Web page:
iOS hacks exposed users unknowingly
Late last week, Google's 'Project Zero' dropped a bomb on the security community: it had discovered a series of complex 0-day attacks happening in the wild against iOS users, which were exploited for years without detection.
In deeply technical posts, the group described a series of "exploit chains" on iOS, in which attackers used a series of bugs, poorly implemented (or partially implemented) features to gain deep access to compromised devices.
All it took for these exploits to compromise a phone? Loading a simple hacked website, which dropped a 'monitoring implant' on the device—an attack vector that was active for two years in various forms, without detection:
There was no target discrimination; simply visiting the hacked site was enough for the exploit server to attack your device, and if it was successful, install a monitoring implant. We estimate that these sites receive thousands of visitors per week. [...] TAG was able to collect five separate, complete and unique iPhone exploit chains, covering almost every version from iOS 10 through to the latest version of iOS 12.
When the monitoring implant was installed, it was impossible to detect, and incredibly powerful: it was able to steal private data from iMessage conversations to photos and real-time GPS location. That's wild, particularly for an iOS device, and a terrifying new threat.
What was left out of the detailed breakdown of these attacks is what websites were involved in targeting users, a strange detail to leave out when painting a picture of sophisticated attackers. Over the weekend, however, it emerged that the attackers had a very specific target: Uyghur Muslims.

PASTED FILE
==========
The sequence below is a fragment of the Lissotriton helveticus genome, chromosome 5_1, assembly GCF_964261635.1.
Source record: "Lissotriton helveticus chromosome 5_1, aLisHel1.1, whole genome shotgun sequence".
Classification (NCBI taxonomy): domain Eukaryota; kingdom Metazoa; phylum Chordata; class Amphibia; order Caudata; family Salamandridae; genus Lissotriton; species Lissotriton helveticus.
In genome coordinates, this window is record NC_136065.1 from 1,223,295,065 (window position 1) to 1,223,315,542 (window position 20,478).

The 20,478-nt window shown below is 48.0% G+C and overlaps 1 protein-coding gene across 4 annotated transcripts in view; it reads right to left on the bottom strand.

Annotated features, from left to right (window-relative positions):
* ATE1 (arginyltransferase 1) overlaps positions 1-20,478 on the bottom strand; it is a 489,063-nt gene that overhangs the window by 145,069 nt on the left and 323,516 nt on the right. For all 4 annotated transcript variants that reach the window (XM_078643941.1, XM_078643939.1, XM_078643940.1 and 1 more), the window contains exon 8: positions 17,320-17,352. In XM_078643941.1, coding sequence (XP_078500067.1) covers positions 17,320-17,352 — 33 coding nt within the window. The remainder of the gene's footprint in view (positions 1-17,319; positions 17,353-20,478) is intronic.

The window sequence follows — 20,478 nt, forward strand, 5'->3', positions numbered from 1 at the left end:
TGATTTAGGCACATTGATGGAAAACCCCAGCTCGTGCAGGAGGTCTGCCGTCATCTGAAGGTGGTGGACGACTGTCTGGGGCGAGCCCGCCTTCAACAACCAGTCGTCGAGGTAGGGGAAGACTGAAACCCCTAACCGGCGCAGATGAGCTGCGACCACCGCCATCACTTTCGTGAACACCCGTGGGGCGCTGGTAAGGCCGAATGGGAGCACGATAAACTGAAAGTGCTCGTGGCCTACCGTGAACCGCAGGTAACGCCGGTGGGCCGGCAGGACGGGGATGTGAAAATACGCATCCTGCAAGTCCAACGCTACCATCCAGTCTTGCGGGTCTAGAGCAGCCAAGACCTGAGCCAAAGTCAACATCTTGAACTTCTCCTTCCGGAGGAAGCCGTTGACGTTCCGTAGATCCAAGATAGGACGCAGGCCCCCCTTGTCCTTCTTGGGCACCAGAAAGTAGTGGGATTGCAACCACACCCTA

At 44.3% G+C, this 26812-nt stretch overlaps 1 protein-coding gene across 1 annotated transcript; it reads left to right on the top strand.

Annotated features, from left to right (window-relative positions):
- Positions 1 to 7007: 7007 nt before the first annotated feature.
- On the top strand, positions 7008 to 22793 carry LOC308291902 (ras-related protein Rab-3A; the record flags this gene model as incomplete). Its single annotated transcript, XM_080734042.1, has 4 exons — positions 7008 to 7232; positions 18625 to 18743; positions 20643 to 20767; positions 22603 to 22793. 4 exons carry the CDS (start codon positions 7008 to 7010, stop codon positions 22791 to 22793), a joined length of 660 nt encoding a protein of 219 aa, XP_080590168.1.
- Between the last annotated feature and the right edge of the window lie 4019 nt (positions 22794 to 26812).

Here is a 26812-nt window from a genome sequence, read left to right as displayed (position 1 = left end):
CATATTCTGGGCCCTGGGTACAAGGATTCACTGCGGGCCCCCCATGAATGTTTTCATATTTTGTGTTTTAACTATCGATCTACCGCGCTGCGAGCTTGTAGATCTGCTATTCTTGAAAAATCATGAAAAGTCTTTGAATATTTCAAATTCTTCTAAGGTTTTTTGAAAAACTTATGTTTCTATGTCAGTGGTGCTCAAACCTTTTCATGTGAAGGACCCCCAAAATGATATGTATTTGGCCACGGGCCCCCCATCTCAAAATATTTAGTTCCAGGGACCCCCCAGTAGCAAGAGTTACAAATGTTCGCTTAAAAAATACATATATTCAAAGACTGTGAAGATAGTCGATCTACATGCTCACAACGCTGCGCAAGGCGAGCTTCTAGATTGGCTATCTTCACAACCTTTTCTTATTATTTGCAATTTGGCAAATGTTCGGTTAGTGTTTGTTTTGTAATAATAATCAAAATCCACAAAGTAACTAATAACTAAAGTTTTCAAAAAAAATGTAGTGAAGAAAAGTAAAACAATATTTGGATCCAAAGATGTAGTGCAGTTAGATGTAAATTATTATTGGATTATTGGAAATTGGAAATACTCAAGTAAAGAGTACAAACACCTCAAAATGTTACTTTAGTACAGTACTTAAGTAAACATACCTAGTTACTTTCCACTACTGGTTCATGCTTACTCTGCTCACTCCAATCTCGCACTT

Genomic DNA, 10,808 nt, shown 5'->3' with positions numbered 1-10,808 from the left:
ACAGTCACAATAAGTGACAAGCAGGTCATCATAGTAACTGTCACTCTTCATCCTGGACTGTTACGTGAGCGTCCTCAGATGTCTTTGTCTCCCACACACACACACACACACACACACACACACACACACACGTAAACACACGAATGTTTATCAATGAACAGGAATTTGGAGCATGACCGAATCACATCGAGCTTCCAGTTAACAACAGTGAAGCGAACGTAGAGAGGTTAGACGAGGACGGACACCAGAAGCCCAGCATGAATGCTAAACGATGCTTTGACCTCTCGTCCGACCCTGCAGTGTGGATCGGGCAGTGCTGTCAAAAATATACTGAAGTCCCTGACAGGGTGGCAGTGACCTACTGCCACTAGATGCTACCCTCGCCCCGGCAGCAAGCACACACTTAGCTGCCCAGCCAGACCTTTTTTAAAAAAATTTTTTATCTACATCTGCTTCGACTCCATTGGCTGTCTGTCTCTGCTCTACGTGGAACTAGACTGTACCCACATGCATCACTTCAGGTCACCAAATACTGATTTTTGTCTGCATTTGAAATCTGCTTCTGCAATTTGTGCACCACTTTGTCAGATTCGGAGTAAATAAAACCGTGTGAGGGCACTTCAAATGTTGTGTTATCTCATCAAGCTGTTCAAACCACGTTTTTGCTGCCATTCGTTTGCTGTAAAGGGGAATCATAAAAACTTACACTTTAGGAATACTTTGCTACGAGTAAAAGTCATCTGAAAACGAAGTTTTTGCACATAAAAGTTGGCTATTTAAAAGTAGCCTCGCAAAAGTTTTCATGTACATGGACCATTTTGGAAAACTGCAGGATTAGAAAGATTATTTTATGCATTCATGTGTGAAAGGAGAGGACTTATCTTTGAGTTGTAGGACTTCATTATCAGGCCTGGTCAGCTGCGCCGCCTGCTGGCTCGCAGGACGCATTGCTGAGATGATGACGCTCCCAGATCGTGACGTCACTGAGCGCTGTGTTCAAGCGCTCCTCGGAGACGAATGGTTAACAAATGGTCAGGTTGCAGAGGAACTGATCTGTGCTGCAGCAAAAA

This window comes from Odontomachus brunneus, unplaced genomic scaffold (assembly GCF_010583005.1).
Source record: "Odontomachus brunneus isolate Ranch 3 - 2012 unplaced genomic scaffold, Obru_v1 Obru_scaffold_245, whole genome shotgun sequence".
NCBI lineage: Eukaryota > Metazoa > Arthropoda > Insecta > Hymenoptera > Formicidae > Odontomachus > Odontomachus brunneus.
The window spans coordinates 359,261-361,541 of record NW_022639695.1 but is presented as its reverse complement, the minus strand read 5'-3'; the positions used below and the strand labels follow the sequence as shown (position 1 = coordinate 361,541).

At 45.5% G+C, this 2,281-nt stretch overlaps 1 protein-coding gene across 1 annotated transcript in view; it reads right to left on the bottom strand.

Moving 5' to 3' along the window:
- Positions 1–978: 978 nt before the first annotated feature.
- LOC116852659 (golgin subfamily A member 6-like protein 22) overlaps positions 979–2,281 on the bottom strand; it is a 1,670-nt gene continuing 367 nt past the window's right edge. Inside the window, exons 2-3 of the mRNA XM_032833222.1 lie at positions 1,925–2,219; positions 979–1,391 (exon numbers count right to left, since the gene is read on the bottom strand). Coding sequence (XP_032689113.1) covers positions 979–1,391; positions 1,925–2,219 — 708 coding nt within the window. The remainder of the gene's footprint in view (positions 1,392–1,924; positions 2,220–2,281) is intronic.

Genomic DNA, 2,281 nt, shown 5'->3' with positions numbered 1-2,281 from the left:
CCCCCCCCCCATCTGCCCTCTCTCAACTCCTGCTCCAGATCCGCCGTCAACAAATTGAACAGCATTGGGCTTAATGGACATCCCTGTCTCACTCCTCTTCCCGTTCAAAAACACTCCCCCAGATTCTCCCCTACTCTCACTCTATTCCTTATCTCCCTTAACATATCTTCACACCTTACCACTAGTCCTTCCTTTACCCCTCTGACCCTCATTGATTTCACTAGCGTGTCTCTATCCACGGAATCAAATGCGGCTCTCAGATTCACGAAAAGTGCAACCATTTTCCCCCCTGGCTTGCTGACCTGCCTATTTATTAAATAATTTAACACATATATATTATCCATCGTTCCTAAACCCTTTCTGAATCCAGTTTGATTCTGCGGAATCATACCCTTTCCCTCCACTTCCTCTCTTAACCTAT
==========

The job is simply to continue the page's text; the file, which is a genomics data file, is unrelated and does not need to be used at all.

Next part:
If you're unsure why the Uyghur are a significant target, it's worth reading into what's happening in China right now. Chinese government has created mass detention centers of those in the Uighur community—tightening their grip on a people that might seek to gain independence from China. The Uyghur are subject to intense surveillance, and what some have called 'cultural extermination.'
The skill of the attackers makes sense, with this in mind, as it's likely part of a "state-backed attack" from a government, likely to be China. Forbes later confirmed that the same websites also targeted Android and Windows users—though the Project Zero team said it wasn't able to find any evidence of those systems being attacked.
If you're technically minded, the deep-dive posts into how these attacks unfold are fascinating looks at how complex these exploits actually are, and how far the attackers were willing to go to gain access to a user's device. It's the first time we've ever heard of such a deep attack happening transparently on a mobile device, just by visiting a website.
For its part, Apple fixed the bugs as soon as it was alerted to their existence—but many of the exploit chains point to sloppy code practices, unfinished features that shipped to users, and poor quality assurance processes.
In the last year, Apple has expended a vast amount of resource on tightening up its pipelines, but it's concerning that so many of these bugs existed over the space of such a long time, without detection internally.
So, if you're an iPhone user, what can you do to protect yourself? My advice is simple: ensure you're always up to date with the latest software on your device, and don't put them off. No device will ever be secure against a well-funded, targeted attack—but having the latest and greatest is the best you can do.
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